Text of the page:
UK - Wind farm in Cheshire generates questions

Three turbines being considered set to power 1,600 homes

An application for a wind farm at a Cheshire farm is expected to go before planners this summer. Impact surveys into the three turbines being considered for Oxheys Farm at Rushton near Tarporley set to power 1,600 homes are being conducted. The company insists the turbines, each about the height of Nelson's Column, would make less noise than a family car while saving on emissions of about 6,000 tonnes of CO² per year. The energy group has undertaken a number of public presentations and question and answer sessions with neighbours living closest to the site and representatives of nine local parish councils.

Joanna Thompson, npower renewables' project manager for the Oxheys Farm proposal, said the company was working hard to provide residents with as much information as possible to ease concerns about the £3m project. She said: 'We are very pleased that local people have taken an interest in the plans and our discussions with them have provided valuable feedback, enabling us to address some of the misinformation which is often publicised about wind turbines.'

Commenting on the application, which would be put before Vale Royal borough planners, she said: 'certainly the application will be no earlier than June or July. We have to wait for a number of impact surveys to be completed.' She also invited those with concerns about the proposals to be taken to a wind farm of five turbines at Lambrigg near Kendal to view a similar scheme in action. According to the British Wind Energy Association a survey carried out among people living near to the five 43-metre wind turbines on the outskirts of Lambrigg showed an unequivocal high level of support for the wind farm. However, local campaigners including Eddisbury MP Stephen O'Brien remain sceptical. The Tory MP said: 'A large number of people have written to me opposing the plans and I felt it was important to view the site myself, study the proposals in detail and discuss the potential impact with the applicants. 'On reflection, I do not feel this application considers the economics, costs and risks of connecting to the National Grid and the impact on landscape, environment, property prices and residential amenity.'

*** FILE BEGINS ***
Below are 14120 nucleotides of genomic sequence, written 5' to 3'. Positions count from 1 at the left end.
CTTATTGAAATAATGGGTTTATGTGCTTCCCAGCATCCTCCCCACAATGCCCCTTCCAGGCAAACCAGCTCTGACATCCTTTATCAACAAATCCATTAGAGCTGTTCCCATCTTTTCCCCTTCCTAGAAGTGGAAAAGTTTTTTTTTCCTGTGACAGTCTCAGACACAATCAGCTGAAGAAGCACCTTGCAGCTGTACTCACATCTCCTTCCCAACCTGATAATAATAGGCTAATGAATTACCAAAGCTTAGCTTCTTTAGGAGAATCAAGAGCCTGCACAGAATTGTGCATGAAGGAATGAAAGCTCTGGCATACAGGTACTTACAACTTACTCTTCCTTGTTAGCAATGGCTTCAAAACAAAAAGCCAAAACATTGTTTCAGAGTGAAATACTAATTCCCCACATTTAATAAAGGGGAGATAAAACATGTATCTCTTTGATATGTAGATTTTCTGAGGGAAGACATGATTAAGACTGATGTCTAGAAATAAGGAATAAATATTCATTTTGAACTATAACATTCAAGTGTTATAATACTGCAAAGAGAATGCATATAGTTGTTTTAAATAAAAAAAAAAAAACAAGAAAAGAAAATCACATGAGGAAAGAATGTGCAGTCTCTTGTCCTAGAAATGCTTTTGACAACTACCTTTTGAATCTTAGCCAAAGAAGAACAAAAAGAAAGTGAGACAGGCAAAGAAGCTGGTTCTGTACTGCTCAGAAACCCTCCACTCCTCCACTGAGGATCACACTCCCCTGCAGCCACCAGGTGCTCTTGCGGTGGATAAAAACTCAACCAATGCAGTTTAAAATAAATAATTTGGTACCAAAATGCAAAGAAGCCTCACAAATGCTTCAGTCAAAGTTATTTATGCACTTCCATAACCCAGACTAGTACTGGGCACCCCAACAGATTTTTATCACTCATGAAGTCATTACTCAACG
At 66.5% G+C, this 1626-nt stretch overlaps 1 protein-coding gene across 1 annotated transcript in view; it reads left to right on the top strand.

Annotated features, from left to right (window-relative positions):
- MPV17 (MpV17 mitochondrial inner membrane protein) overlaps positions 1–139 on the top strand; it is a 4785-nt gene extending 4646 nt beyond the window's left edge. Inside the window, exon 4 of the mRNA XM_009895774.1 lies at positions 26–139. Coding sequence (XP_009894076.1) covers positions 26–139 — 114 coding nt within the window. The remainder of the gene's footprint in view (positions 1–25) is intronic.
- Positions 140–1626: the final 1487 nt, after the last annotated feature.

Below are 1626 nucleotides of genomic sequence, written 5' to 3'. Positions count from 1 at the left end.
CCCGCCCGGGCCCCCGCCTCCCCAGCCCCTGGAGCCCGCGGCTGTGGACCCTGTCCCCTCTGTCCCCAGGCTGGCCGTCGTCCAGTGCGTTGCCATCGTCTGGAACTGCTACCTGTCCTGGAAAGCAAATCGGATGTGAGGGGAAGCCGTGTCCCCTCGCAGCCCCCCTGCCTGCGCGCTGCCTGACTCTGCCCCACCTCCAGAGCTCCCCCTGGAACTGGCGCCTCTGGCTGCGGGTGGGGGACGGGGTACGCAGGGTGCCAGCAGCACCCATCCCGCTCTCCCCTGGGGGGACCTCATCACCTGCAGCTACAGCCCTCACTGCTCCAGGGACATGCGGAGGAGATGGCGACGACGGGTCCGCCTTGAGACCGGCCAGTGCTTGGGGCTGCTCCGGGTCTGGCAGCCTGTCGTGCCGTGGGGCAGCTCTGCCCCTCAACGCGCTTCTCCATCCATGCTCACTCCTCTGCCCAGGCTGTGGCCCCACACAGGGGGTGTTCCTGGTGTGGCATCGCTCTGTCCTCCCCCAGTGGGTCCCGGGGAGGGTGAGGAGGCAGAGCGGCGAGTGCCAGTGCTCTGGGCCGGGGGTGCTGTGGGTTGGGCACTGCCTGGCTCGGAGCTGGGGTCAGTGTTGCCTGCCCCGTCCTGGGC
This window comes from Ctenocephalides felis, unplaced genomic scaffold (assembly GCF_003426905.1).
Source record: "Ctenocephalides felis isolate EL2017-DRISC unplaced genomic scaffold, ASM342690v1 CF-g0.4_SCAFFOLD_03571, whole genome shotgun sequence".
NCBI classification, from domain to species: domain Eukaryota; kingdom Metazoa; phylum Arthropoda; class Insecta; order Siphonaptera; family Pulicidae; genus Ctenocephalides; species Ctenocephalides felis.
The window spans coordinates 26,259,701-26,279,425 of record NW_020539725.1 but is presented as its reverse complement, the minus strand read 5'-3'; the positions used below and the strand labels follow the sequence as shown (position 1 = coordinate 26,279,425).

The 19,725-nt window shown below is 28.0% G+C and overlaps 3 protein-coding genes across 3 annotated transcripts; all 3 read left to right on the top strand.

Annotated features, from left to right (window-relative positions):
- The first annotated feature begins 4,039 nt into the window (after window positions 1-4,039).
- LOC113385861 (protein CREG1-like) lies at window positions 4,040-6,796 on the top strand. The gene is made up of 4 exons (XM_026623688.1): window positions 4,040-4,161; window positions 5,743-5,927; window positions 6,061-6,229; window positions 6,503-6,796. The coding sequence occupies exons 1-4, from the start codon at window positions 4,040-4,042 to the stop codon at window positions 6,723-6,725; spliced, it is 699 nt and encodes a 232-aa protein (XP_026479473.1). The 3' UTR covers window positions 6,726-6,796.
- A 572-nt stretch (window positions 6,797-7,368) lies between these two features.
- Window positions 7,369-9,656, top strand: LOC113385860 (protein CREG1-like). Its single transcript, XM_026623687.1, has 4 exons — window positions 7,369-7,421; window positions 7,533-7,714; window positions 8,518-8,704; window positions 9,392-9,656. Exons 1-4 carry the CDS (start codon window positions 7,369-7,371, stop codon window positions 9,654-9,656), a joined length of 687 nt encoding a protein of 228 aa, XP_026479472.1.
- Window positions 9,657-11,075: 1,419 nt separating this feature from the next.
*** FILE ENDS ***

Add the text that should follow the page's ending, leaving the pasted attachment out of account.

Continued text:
Applicant Phil Hodgson, 36, who works on the farm for his father Wilfred, said that being priced out of the milk market by superstore chains meant they had to diversify in order to survive. He said: 'Residents have raised their concerns with me and I am happy to talk with them about it. There is a fear that it will be noisy - the noise impacts will apply to relevant guidelines issued by the government. The other fear is that wind farms will be strewn all over Cheshire which isn't the case; there is a strict planning protocol.'
Online editorial, www.windfair.net
Trevor Sievert, Online Editorial Journalist
UK, Britain, wind energy, wind power, wind turbine, wind farm, renewable energy, offshore, onshore, rotor blade

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